By Sharlyn Lauby
As consumers, we're familiar with loyalty programs. They are created to strengthen the connection between the customer and the company brand. With U.S. unemployment at 4.6 percent and voluntary quits on the rise, it could make good business sense for organizations to consider strengthening employee loyalty.
The concept of employee loyalty isn't exactly the same as motivation or engagement, but may be equally important. It could be argued that employee motivation or engagement can't exist without employee loyalty. Employee loyalty is defined as "employees being committed to the success of the organization and believing that working for this organization is their best option."
Current Employee Loyalty Trends
While the concept of employee loyalty is focused on retention, organizations should be realistic. Turnover will never be zero, and we probably don't want it to be. But turnover is expensive and the more turnover an organization has, the more costly it will be. Employee loyalty can help reduce turnover expenses and allow organizations to spend their resources wisely.
That's what most organizations are looking for—controlled expenses. If an organization has out-of-control turnover, they aren't in the position to enhance the employee experience (and employee loyalty.) For example, a Gallup study reported that 37 percent of engaged employees would consider leaving for a 20 percent raise or less, compared to 54 percent of actively disengaged employees. What does this mean for employee loyalty? Organizations looking to improve employee compensation as a way to increase loyalty can't afford runaway turnover expenses.
And if you're wondering if focusing on things like employee compensation and becoming a "best place to work" have a positive impact on loyalty, the answer is "yes." Employees who work for "dream companies" are 11 times more likely to stay at their company than those in dream jobs at regular companies. And they have 41 percent more satisfaction.
5 Steps to Creating an Employee Loyalty Program
Implementing an employee loyalty program doesn't have to be difficult. Organizations can use the proven instructional design model – ADDIE – as their guide. The ADDIE model focuses on five key steps – analysis, design, development, implementation, and evaluation – in program creation:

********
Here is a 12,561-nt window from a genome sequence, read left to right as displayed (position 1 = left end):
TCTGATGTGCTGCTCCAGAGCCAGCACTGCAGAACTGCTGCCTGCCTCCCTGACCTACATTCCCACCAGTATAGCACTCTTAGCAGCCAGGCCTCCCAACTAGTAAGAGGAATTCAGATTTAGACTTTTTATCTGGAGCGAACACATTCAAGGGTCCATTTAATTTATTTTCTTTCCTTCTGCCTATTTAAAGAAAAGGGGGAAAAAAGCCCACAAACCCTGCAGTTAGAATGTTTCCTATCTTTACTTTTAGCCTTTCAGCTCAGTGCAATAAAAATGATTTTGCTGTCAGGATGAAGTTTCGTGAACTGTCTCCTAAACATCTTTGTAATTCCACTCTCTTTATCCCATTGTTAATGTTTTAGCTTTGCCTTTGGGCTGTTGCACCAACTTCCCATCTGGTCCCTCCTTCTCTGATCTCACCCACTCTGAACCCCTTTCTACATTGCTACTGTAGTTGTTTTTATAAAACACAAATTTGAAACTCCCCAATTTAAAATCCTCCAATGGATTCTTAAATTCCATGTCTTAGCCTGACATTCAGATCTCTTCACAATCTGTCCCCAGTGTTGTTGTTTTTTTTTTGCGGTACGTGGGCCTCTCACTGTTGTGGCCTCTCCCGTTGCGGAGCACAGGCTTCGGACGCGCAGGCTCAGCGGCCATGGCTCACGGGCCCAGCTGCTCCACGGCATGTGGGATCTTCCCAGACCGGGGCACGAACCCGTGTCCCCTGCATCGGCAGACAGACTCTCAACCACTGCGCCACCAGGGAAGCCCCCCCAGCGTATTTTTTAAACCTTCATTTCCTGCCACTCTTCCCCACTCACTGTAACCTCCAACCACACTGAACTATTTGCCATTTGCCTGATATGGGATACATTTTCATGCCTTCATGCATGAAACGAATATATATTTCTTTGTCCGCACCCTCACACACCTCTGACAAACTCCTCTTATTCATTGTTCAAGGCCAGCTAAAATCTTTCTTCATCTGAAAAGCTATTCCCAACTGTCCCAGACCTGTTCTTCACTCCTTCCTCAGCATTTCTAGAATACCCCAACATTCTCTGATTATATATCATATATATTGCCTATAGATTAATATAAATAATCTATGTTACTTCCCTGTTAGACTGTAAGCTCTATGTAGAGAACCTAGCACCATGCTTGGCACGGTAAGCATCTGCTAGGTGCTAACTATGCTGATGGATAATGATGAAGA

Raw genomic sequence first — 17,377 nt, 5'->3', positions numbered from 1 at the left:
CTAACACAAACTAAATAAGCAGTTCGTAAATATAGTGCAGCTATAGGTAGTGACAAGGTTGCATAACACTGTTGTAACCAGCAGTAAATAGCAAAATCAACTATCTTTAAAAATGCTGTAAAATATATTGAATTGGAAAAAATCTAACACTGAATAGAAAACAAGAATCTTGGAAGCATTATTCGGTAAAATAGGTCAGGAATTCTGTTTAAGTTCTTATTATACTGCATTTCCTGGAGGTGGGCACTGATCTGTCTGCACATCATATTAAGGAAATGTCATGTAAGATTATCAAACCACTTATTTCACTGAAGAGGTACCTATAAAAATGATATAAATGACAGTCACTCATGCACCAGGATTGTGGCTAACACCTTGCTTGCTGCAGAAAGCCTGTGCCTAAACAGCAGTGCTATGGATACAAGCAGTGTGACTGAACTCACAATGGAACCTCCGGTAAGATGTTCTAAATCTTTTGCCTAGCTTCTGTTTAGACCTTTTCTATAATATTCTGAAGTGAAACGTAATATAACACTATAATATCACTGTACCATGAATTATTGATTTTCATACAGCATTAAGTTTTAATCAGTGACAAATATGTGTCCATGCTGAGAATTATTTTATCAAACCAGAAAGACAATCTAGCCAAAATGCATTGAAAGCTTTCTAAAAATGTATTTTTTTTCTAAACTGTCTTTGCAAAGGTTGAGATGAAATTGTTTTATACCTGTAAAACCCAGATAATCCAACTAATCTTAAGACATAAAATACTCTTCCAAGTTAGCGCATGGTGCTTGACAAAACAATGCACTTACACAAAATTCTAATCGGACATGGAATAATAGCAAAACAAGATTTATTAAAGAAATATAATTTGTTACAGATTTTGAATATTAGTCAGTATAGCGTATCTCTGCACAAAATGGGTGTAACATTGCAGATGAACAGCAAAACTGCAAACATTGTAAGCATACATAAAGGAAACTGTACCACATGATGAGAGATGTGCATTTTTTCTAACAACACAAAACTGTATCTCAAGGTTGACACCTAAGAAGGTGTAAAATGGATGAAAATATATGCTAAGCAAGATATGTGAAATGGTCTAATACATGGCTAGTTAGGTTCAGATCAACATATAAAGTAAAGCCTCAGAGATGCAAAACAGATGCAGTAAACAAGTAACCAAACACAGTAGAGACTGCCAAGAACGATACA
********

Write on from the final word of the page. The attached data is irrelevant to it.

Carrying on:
- Analysis – In this step, assess where the organization is today and establish where they want to be in the future. We're not designing the program - yet. It's about understanding the issues. To understand what's currently happening in the organization regarding employee loyalty, look at employee survey results, stay interviews, and exit interviews. Senior management should reach consensus on the goals for the program.
- Design – Even though this step is called "design," we're not creating yet. During this step, benchmark what others are doing successfully, brainstorm program options, and research feasibility. Keep in mind some of the options to increase employee loyalty could include changing existing practices in recruiting or compensation and benefits. Any proposed changes should align with program goals. Before moving forward, get buy-in from senior management and secure budget resources.
- Development – Now it's time to create the program! Finalize the individual components of the program, including the decision of what elements will be created internally and which will be purchased from external sources. For example, stay interview questions can be developed using online resources such as the Society for Human Resource Management (SHRM) website. On the other hand, it could make sense to use an external resource to conduct exit interviews.
- Implementation – This is the most visible step in the process. Don't forget to have a communication plan for sharing the program with managers and supervisors. Make sure all program materials reflect the company branding. Before the formal launch, consider implementing the program in phases. Everything doesn't have to be done at once. Organizations can also roll out parts of a program to a single department before going company-wide. Think of it as a pilot program.
- Evaluation – Once the program is implemented, the work isn't over. Regularly look at program results and make adjustments as necessary. Any metrics being calculated and reported should align with program goals. Only measure what is valuable and can be controlled. Also, find opportunities to solicit feedback directly from employees about the program. They might have ideas that would increase program value.
Develop an Employee Loyalty Program to Fit Your Business Needs
Employee loyalty is an important issue. It can impact recruitment, engagement, and retention. Developing a program to address employee loyalty makes good business sense.
However, employee loyalty is also a unique business matter. Organizations should research best practices as a source of creative inspiration, not to create a one-off program. By using the ADDIE model, organizations can systemically develop an employee loyalty program that suits their unique needs.